True, but by that logic, every time you leave the house you're in danger of dying. You might get stabbed by a murderer, hit by a car, struck by falling debris from an aircraft, be exposed to a toxic pathogen, attacked by an animal, struck by lightning...the list goes on. Everyday life is not without risk and getting cancer is one of many, many risks we all face daily.
I think cancer is so focussed on and feared by those with HA because we truly believe that by being hyper-vigilant we can do something about it. Like somehow that if we spend our lives running to the Doctor for every tingly leg or dull ache in the ribs, eventually we'll be right and catch something early on. But honestly, what an awful way to live in the mean time. Some of us may "guess" our condition tomorrow, some in 30 years, and most of us will never get it right. I truly believe that those who can strike a balance between being responsible but not obsessive about their health, have the best quality of life and outcomes overall.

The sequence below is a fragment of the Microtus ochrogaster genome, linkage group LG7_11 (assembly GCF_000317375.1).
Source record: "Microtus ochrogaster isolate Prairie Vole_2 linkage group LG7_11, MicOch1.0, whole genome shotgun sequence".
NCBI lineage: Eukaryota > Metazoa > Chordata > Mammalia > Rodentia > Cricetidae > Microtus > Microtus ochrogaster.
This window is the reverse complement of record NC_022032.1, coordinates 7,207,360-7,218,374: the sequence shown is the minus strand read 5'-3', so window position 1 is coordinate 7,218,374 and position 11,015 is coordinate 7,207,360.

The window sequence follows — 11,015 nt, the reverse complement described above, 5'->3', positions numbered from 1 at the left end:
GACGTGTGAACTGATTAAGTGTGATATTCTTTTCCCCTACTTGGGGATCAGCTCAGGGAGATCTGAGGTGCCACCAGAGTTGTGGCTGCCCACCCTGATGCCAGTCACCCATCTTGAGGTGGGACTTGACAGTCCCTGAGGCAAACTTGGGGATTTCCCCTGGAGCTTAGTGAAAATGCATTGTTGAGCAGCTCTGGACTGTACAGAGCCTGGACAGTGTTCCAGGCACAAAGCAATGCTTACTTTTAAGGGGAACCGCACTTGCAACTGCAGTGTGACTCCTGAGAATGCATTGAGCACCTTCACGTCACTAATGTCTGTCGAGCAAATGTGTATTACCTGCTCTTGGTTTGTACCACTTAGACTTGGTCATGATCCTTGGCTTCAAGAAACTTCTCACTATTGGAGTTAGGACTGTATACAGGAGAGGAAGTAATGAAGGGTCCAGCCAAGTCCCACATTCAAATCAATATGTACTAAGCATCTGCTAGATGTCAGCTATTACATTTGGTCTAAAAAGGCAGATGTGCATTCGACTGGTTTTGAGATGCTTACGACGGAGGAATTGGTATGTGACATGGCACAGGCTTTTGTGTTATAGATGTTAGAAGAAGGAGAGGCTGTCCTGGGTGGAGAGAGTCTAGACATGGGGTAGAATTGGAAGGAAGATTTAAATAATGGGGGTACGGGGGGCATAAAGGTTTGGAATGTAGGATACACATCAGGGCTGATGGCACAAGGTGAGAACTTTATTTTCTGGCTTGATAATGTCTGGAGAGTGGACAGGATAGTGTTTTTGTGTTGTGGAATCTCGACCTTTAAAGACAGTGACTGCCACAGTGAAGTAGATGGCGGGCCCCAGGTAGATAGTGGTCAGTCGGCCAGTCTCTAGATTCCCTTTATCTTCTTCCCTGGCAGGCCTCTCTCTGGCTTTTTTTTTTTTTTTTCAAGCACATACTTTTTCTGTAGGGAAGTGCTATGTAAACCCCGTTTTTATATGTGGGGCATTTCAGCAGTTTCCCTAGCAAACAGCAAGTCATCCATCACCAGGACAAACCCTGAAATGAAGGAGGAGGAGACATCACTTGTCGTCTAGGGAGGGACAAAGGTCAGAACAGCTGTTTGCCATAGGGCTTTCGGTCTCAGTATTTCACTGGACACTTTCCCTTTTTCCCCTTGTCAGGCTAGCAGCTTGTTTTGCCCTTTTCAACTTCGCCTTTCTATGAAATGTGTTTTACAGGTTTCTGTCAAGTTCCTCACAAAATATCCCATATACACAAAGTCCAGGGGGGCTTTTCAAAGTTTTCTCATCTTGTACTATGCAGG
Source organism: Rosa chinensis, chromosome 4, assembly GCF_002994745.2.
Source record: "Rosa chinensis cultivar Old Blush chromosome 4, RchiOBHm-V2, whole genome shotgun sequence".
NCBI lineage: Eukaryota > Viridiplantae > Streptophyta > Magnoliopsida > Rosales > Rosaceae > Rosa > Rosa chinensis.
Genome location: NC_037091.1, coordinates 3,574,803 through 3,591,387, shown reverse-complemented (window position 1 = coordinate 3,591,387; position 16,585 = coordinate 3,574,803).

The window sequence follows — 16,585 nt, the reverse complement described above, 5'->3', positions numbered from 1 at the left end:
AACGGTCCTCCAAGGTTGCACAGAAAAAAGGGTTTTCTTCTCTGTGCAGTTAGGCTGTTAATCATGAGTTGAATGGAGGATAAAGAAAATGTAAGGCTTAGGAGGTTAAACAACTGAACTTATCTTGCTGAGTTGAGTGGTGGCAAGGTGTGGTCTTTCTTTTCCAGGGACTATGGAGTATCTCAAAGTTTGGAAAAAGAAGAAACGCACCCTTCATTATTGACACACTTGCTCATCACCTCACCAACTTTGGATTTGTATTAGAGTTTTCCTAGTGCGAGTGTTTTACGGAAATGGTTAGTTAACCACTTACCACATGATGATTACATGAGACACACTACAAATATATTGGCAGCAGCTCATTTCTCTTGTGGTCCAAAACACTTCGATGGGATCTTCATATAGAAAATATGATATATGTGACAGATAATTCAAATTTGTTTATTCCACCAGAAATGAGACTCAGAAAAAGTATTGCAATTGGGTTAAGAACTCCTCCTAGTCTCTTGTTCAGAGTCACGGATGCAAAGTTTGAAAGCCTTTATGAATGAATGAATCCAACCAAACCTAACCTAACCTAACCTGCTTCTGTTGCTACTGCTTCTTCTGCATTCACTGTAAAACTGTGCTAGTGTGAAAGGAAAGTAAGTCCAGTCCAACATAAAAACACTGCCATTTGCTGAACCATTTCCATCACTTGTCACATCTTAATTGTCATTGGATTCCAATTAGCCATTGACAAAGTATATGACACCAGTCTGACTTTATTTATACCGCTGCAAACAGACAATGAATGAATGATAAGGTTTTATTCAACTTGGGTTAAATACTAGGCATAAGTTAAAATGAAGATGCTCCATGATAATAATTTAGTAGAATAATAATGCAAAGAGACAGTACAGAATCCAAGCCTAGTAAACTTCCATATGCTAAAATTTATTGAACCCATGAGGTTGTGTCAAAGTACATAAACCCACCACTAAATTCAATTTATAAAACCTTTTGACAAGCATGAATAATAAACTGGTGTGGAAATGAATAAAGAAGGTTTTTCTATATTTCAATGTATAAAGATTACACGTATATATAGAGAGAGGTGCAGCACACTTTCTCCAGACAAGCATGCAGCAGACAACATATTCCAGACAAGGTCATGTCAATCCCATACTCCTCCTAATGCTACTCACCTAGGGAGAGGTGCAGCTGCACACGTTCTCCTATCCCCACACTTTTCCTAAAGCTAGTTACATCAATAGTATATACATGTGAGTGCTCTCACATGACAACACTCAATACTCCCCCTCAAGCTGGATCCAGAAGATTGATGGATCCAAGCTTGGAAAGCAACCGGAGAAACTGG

Also as has been said many times before - cancer is not a death sentence. On the whole, far more people survive and are cured these days than not. And every year, those numbers improve and the treatments get better and less brutal to endure. Comparing where we are now in terms of detection, understanding and treatments to 50, 25, even 10 years ago, is astounding. But for all the treatments and screening we have now, no amount of extreme vigilance and worry is going to stop the process. Regardless of how alert we all try to be, if something is going to happen it's going to happen. Same goes for all the other risks I mentioned, which barely any of us give a second thought to.
In the end it's a personal choice, like so much of our lives. Do I work out, or do I sit on the couch? Do I order some cake after my meal, or do I have fruit? Shall I spend my days obsessing over cancer, or not? All choices which can benefit or adversely affect our health in some way. Responsible, but not obsessive, is the way to go.